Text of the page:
By INÊS LOPES [email protected]
Residents living in the small hamlet of Mesquita Baixa, São Brás de Alportel, are up in arms over plans to construct a 20-hectare industrial estate on their doorstep.
Property owners, many of them retired, say they chose the location for its peaceful environs but now see their quality of life threatened by the construction of the park, which aims to solve the council’s lack of infrastructures for industrial businesses.
Following the creation of the Plano Director Municipal (PDM), the municipal urban development plan, in 1995, the Câmara designated a large area in Mesquita Baixa for industrial use, which incorporated half of the land owned by British residents Malcolm Bull and Christine Dearden, who purchased their property in 1997.
The couple became aware of the situation in September 2007 when a car crushing company started illegal work on a vacant plot of land 10 metres from their house.
“Trucks were dumping rubble on the site and oak trees were felled,” Malcolm Bull told the Algarve Resident.
Christine Dearden added: “We contacted the building inspector at the Câmara who told us that the workmen had no permission to alter the contours of the land and were later ordered to stop all work.”
It was at this stage that Malcolm and Christine were informed that their house was part of the industrial zone.
“The noise of a car crushing plant would be unbelievable,” said Malcolm Bull.
However, São Brás de Alportel Mayor António Eusébio said that the building of a scrap yard in that location would only go ahead if the company in question met all the requisites by law.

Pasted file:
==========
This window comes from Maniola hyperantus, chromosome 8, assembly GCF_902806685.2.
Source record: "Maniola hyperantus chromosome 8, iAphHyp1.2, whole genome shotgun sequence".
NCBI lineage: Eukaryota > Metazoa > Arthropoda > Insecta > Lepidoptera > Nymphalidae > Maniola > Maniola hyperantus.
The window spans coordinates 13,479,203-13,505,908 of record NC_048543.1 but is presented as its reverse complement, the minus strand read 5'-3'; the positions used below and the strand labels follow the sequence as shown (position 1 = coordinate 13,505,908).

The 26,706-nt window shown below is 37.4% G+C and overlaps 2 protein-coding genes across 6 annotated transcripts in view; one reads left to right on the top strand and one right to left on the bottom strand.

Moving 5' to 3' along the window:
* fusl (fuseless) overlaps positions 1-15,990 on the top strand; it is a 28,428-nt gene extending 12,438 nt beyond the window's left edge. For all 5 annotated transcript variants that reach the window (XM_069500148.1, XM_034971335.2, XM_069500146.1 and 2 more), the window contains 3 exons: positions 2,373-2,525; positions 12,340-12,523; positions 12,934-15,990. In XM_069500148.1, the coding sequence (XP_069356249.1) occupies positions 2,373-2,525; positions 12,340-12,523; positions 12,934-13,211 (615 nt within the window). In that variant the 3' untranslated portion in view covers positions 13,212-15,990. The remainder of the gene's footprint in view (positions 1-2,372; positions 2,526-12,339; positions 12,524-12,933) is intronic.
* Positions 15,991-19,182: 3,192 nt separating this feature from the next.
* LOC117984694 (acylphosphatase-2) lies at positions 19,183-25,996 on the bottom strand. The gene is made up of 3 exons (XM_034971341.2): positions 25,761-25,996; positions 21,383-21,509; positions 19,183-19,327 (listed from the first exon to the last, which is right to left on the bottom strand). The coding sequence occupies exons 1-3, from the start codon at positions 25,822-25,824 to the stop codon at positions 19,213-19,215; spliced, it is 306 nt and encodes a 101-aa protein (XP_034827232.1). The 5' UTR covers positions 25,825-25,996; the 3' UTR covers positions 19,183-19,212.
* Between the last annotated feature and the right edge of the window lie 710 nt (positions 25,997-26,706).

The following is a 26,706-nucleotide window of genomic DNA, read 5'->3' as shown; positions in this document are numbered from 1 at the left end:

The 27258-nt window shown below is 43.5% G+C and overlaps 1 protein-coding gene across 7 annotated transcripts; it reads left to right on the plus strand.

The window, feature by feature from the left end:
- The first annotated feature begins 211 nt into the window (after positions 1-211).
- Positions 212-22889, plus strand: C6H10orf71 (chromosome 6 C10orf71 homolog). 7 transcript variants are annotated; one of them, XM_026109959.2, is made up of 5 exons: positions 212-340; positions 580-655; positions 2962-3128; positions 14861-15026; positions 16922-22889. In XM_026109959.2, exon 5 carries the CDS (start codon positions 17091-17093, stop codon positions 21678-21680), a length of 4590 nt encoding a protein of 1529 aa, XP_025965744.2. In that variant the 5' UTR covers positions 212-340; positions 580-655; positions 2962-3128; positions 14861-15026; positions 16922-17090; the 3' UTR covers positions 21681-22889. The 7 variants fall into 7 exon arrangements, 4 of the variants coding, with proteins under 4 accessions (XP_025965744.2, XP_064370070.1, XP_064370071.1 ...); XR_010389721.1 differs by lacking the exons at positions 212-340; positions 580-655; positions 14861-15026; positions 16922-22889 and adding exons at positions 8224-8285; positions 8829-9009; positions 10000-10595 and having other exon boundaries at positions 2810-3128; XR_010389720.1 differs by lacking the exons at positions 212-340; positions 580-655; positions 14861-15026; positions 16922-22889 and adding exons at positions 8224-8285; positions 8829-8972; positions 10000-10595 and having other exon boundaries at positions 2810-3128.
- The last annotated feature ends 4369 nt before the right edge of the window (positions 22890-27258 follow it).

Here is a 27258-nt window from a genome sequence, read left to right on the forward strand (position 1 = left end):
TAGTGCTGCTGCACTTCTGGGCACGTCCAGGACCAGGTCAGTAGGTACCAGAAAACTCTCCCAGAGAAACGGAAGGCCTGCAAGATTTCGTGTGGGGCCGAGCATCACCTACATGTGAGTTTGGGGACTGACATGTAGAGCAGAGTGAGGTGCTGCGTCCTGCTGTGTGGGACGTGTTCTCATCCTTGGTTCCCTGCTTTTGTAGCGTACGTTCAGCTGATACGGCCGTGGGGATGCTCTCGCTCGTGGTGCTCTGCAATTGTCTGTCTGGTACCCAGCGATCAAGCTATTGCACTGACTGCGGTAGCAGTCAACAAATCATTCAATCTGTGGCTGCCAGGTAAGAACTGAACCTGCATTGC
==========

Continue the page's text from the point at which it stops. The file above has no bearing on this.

“I am sympathetic with the owners but when they purchased their house, half of their land was already industrial.”
He added: “I don’t know if a scrap yard can be placed there. We will need to await the results of environmental evaluations and feedback from the Industry Ministry.”
Portuguese resident Délio Andrade, who bought his house in 2007, said that although his property is right next door to Malcolm’s, his land is part of REN, or national ecological network, and therefore protected land and not included in the industrial zoning.
“I know Almargem (environmental association) contacted the Mayor over this situation but don’t know what the response was.
The Algarve Resident spoke to João Santos from Almargem who said: “We obtained an evasive answer from the Câmara. This contact was made over a year ago, so I’m not sure how the situation is developing. We were just shocked to hear that a car crushing company had purchased a plot next door to a residential area when the area for the industrial estate is so large.”
Despite several petitions from residents against the project, the Mayor says he has to think about the local economy. “The industrial park will help towards developing the local economy and therefore bring much needed jobs to the area.”
Industrial sectors that are expected to set up base in the park include cork related industries, car parts factories and warehouses. According to the Mayor, a project for a retail park could also be in the pipeline, which, he says, would add value to properties in the area.
Although plans for the industrial estate still await the results of an environmental impact study, a spokesman for the Câmara said the project was in “very advanced stages” and it was unlikely that it would be refused.
“All infrastructures would be in place to ensure minimal disruption to the community and the environment,” he said.
São Brás de Alportel Mayor says he is hopeful that work on the industrial park starts before the end of the year. A public consultation period would be held after the summer.
Those wishing to know more about the project or would like to object to it, should book an appointment with the Mayor by ringing his office on 289 840 023.
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